Pronunciation survey - "o" in American

Ryan   Wednesday, September 17, 2003, 16:45 GMT
Maryland is considered a middle Atlantic state. In most of this state, as well as in Philadelphia and New York City, the /ah/ sound has merged with the /o/ sound, so that "father" is pronounced more like "fother." So father and bother are spoken with the same vowel, but with a completely different vowel than how I prounce it. I say father like "fahther" and "bother" like "bahther."

Where this does not happen is in Eastern New England: Boston, New Hampshire and Maine. These places speak the most "traditional" English like the way the British spoke it back in the 1600s and 1700s. I should have specified when I talked about an "east coast" accent as meaning a New England east coast accent. Father, bother and law are all completely separate vowels there.


Tom   Wednesday, September 17, 2003, 18:59 GMT
According to Bronstein's "The Pronunciation of American English", speakers who distinguish between [a:] [o] and [o:] pronounce [o] the British way. Have you ever spoken to anyone who talked that way?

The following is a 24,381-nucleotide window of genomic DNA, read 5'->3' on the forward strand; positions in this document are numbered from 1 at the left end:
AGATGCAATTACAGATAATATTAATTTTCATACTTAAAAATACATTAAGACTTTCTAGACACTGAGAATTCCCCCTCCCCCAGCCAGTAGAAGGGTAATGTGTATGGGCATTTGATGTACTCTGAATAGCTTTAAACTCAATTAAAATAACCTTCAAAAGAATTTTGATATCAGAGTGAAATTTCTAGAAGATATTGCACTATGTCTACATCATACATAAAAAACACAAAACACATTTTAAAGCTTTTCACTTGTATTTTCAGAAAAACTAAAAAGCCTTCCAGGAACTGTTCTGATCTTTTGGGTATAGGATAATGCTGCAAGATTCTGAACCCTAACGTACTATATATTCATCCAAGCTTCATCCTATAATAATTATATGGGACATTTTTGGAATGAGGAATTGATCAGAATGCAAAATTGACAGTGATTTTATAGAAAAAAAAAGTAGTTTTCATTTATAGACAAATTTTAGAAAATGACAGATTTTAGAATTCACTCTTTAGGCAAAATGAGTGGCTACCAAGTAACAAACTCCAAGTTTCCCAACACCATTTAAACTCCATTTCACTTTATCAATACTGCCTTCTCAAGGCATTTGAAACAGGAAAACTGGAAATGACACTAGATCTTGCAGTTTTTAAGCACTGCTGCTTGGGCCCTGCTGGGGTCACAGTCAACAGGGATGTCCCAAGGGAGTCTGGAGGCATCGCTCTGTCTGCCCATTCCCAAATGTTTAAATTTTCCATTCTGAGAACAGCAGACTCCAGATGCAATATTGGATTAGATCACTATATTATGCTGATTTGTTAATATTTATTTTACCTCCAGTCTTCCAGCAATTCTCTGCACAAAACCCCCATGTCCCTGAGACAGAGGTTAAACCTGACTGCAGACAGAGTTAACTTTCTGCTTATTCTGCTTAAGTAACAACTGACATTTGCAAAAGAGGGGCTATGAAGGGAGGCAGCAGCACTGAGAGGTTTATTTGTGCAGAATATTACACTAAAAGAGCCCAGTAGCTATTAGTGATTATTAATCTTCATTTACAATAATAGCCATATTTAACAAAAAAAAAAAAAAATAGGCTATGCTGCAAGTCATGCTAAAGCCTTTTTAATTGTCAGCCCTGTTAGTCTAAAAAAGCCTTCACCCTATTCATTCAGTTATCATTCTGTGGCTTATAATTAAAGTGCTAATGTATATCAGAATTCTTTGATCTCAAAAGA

Ryan   Wednesday, September 17, 2003, 19:36 GMT
I was mistaken about Boston before. In New England, they merge the vowels /o/ and /O/, but they pronounce the vowel differently so that a word like "god" sounds more like "gawd."

I've spoken to speakers from New York City who pronounce the /o/ sound and it is about the same as the British sound, although the intonation of the accent is different. Of course, New Yorkers prounce the /a/ in father like /o/ as well, unlike the British.

So I don't really think that there is anyplace in the US where people pronounce the /A/ /o/ and /O/ vowels separately, although not everyone in New York merges the /A/ with the /o/ and I think in these accents, you might hear three different vowels. Many northern speakers pronounce the /o/ sound, but it is in words like "law" that the British prounounce with the /O/ sound.

wassabi   Saturday, September 20, 2003, 04:19 GMT
are canadians allowed to answer this question? or would it throw off the accuracy of the survey (not to be said mockingly, this was in no was meant to be offensive)
Ryan   Saturday, September 20, 2003, 05:03 GMT
It would probably throw off the accuracy. Many of us here are aware of how Canadians pronounce the word "sorry."